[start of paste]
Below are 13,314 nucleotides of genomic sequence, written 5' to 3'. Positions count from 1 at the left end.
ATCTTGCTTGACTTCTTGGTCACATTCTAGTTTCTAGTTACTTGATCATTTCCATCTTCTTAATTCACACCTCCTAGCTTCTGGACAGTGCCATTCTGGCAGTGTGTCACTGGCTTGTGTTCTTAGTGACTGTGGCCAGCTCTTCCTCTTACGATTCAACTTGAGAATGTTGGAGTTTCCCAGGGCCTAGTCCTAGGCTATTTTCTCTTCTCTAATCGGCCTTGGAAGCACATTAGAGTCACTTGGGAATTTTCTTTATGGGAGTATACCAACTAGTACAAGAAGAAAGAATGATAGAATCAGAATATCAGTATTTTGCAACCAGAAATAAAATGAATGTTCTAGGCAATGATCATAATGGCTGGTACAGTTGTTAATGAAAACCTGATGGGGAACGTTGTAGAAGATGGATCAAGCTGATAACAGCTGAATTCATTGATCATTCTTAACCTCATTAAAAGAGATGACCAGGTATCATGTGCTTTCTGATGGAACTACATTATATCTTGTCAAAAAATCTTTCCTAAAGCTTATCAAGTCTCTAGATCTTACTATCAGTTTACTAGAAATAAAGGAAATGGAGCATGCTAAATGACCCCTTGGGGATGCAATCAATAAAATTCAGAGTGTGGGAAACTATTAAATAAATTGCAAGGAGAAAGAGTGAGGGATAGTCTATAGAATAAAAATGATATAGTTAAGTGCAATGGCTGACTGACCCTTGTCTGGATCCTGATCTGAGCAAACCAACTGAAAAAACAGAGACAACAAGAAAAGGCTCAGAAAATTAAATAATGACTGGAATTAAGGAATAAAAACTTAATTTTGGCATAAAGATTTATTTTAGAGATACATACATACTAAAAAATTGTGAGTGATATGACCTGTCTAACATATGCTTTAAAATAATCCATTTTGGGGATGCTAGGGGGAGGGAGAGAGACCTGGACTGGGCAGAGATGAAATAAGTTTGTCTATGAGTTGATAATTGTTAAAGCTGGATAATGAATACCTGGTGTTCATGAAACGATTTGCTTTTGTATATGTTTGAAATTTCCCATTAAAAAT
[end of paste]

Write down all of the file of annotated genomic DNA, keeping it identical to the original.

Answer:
Below are 13,314 nucleotides of genomic sequence, written 5' to 3'. Positions count from 1 at the left end.
ATCTTGCTTGACTTCTTGGTCACATTCTAGTTTCTAGTTACTTGATCATTTCCATCTTCTTAATTCACACCTCCTAGCTTCTGGACAGTGCCATTCTGGCAGTGTGTCACTGGCTTGTGTTCTTAGTGACTGTGGCCAGCTCTTCCTCTTACGATTCAACTTGAGAATGTTGGAGTTTCCCAGGGCCTAGTCCTAGGCTATTTTCTCTTCTCTAATCGGCCTTGGAAGCACATTAGAGTCACTTGGGAATTTTCTTTATGGGAGTATACCAACTAGTACAAGAAGAAAGAATGATAGAATCAGAATATCAGTATTTTGCAACCAGAAATAAAATGAATGTTCTAGGCAATGATCATAATGGCTGGTACAGTTGTTAATGAAAACCTGATGGGGAACGTTGTAGAAGATGGATCAAGCTGATAACAGCTGAATTCATTGATCATTCTTAACCTCATTAAAAGAGATGACCAGGTATCATGTGCTTTCTGATGGAACTACATTATATCTTGTCAAAAAATCTTTCCTAAAGCTTATCAAGTCTCTAGATCTTACTATCAGTTTACTAGAAATAAAGGAAATGGAGCATGCTAAATGACCCCTTGGGGATGCAATCAATAAAATTCAGAGTGTGGGAAACTATTAAATAAATTGCAAGGAGAAAGAGTGAGGGATAGTCTATAGAATAAAAATGATATAGTTAAGTGCAATGGCTGACTGACCCTTGTCTGGATCCTGATCTGAGCAAACCAACTGAAAAAACAGAGACAACAAGAAAAGGCTCAGAAAATTAAATAATGACTGGAATTAAGGAATAAAAACTTAATTTTGGCATAAAGATTTATTTTAGAGATACATACATACTAAAAAATTGTGAGTGATATGACCTGTCTAACATATGCTTTAAAATAATCCATTTTGGGGATGCTAGGGGGAGGGAGAGAGACCTGGACTGGGCAGAGATGAAATAAGTTTGTCTATGAGTTGATAATTGTTAAAGCTGGATAATGAATACCTGGTGTTCATGAAACGATTTGCTTTTGTATATGTTTGAAATTTCCCATTAAAAAT